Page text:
There are lots of acts pulling out synthesizers and performing smooth, disco-dance sounds – it’s not just the terrain of relaxed ravers anymore, but instead it rubs its shoulders with the otherwise absolutely dissimilar garage-rock sound right in Brooklyn. It’s become so successful and ubiquitous that it’s hard to stand out these days, but Brooklyn’s own Small Black does that on Limits of Desire, not with radically different sounds or interpretations, but by skillfully doing what they do best.
“Free At Dawn” opens up the record, and it’s a well-chosen opener, expanding nicely as the sun rises over dew. From there on, Small Black brush up against the Limits of their Desire, but it’s a smooth brush, not clawing at what they can’t have, rather running fingers along the horizon. The record is somewhat better when it goes lovely in loss (“Sophie”, “Limits of Desire”) than some of the more run-of-the-mill disco-light pieces, but can even settle into the evening with “Only a Shadow”.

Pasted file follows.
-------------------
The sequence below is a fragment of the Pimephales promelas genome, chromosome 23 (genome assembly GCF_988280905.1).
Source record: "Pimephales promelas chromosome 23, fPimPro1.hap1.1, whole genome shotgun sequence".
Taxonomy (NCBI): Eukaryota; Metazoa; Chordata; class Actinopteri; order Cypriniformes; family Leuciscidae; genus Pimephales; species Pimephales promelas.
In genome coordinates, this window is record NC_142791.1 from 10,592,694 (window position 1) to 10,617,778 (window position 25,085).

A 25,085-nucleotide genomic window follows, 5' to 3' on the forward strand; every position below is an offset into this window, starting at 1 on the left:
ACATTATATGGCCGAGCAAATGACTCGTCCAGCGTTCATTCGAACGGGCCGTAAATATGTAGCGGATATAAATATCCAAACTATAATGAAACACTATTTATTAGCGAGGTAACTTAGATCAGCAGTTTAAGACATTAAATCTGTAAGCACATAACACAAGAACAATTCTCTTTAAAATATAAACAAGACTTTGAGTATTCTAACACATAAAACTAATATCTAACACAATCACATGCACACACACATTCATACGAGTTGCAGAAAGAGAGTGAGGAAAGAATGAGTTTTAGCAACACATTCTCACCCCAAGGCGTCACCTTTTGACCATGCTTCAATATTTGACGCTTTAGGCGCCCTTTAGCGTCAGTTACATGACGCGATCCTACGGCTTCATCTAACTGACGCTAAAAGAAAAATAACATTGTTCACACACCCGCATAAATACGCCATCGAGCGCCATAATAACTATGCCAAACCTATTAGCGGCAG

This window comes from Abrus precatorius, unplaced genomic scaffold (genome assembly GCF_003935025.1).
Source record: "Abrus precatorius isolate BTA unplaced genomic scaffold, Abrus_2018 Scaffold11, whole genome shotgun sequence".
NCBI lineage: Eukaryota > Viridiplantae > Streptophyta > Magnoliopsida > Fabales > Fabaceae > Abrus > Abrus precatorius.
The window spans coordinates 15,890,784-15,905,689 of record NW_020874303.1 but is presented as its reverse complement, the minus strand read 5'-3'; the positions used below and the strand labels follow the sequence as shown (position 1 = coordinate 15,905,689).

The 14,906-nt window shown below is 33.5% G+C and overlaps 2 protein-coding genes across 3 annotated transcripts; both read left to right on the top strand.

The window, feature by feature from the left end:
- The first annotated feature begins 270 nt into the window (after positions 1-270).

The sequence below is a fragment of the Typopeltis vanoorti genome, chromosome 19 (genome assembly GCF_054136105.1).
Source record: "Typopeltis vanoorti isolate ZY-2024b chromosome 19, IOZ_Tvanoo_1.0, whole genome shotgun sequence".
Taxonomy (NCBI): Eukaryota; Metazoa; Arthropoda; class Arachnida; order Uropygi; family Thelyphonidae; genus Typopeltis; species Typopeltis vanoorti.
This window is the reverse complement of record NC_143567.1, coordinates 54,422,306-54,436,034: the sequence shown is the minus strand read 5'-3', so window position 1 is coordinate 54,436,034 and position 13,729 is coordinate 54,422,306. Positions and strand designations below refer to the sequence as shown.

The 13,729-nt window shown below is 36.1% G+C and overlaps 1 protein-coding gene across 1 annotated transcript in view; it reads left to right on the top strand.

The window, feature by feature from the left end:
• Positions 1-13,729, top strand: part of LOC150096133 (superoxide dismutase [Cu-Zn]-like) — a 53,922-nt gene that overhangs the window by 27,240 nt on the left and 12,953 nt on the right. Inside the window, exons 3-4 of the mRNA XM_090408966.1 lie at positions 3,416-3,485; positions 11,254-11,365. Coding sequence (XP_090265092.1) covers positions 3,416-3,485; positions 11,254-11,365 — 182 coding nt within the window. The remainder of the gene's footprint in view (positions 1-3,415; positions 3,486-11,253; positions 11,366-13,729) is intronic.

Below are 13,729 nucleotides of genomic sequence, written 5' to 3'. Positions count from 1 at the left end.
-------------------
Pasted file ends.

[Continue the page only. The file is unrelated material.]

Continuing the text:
Limits of Desire does not break the limits of the ‘chillwave’ sound that still storming the indie-sphere. Instead, it accepts the literal Limits to what Small Black Desires (like the semi-separated lovers on the album cover), and rather excels inside its bubble.